Who’s at Risk: Anyone working for micro manager with too much time on their hands.
Unlike software programs that many Web crooks utilize to capture keystrokes, your company might rely on hardware keyloggers. These are small devices that are placed between the keyboard and the computer. Since they are so small, they can often go undetected for long periods of time (especially when they’re hidden in your paperclip tray!) Since they require physical access to your computer, this device could have been innocuously installed before you even arrived. With the power to capture thousands of strokes, you better think twice before you type out "Kill My Boss" and then slam on the backspace button.
You already know that your boss can easily request a call log to see whom your calling and when. But did you also know that he/she can also track you in real-time? All it takes is a simple connection with someone working at the cell phone company. And if you think your organization won’t get preferential treatment – think again.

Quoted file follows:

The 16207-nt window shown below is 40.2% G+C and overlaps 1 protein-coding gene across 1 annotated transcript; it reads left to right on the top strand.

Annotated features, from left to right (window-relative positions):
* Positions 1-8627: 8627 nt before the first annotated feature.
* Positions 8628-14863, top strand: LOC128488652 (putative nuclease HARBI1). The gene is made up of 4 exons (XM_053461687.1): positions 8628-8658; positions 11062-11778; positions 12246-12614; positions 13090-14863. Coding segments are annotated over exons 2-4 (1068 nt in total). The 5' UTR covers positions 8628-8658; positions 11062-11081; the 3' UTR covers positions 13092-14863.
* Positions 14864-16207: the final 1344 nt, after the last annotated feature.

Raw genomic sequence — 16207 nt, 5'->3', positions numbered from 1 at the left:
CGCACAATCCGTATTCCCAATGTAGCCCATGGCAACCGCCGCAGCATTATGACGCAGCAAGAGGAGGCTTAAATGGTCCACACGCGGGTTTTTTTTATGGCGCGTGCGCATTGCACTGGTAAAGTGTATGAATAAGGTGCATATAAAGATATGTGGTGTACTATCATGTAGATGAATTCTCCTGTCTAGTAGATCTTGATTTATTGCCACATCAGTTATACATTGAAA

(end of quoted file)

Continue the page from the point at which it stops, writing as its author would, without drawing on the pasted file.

Since your cell is constantly bouncing information to towers and satellites, (so that calls can be routed correctly, the time stays accurate, etc.) you are always in range to be located. Each tower records the strength of your signal and what side of the tower you are located. Put it all together and your whereabouts are easily obtainable. So forget about calling in sick on a Friday, heading out of town, and using your cell phone to check in.
Who’s at Risk: You might feel self-important with all of those gadgets they gave you at work, but they’re really an albatross keeping you at arm’s length.
STRIPES AND SWIPES
The company ID. They get you on your first day. You’re grinning ear-to-ear cause you finally think you found a decent job. Of course, we all know that two months from now you won’t recognize that good looking person on the ID – but you also need to realize that your ID not only gets you into the building, but if it has a magnetic stripe or a smart chip, it also gets them into your schedule. When you enter the building, leave for lunch, and pack it in for the day – your employer is right there with you. A simple printed log can be quickly scanned to see if you’re rolling in late, extending your lunch, or bolting early. And if this ID also gets you into the parking lot or a common break room, your leash is even shorter.